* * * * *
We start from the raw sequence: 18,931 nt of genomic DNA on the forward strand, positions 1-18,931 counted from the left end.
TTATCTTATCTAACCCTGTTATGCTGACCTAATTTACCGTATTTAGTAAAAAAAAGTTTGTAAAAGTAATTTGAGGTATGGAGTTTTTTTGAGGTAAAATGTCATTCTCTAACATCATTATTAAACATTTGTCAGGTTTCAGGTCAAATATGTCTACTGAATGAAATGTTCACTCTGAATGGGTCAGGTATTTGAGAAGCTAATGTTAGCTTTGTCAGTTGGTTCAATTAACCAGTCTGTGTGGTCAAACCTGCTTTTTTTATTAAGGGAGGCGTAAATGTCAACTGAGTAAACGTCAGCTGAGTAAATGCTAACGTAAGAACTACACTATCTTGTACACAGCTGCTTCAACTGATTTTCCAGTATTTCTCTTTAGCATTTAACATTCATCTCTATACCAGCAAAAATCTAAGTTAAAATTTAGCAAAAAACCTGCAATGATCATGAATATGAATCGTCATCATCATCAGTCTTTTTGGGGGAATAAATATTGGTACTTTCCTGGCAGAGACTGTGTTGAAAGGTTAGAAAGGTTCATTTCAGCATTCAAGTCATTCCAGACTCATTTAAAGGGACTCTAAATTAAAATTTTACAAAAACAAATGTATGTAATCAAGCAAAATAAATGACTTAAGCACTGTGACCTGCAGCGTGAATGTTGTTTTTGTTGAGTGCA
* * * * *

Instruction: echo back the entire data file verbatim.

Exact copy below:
We start from the raw sequence: 18,931 nt of genomic DNA on the forward strand, positions 1-18,931 counted from the left end.
TTATCTTATCTAACCCTGTTATGCTGACCTAATTTACCGTATTTAGTAAAAAAAAGTTTGTAAAAGTAATTTGAGGTATGGAGTTTTTTTGAGGTAAAATGTCATTCTCTAACATCATTATTAAACATTTGTCAGGTTTCAGGTCAAATATGTCTACTGAATGAAATGTTCACTCTGAATGGGTCAGGTATTTGAGAAGCTAATGTTAGCTTTGTCAGTTGGTTCAATTAACCAGTCTGTGTGGTCAAACCTGCTTTTTTTATTAAGGGAGGCGTAAATGTCAACTGAGTAAACGTCAGCTGAGTAAATGCTAACGTAAGAACTACACTATCTTGTACACAGCTGCTTCAACTGATTTTCCAGTATTTCTCTTTAGCATTTAACATTCATCTCTATACCAGCAAAAATCTAAGTTAAAATTTAGCAAAAAACCTGCAATGATCATGAATATGAATCGTCATCATCATCAGTCTTTTTGGGGGAATAAATATTGGTACTTTCCTGGCAGAGACTGTGTTGAAAGGTTAGAAAGGTTCATTTCAGCATTCAAGTCATTCCAGACTCATTTAAAGGGACTCTAAATTAAAATTTTACAAAAACAAATGTATGTAATCAAGCAAAATAAATGACTTAAGCACTGTGACCTGCAGCGTGAATGTTGTTTTTGTTGAGTGCA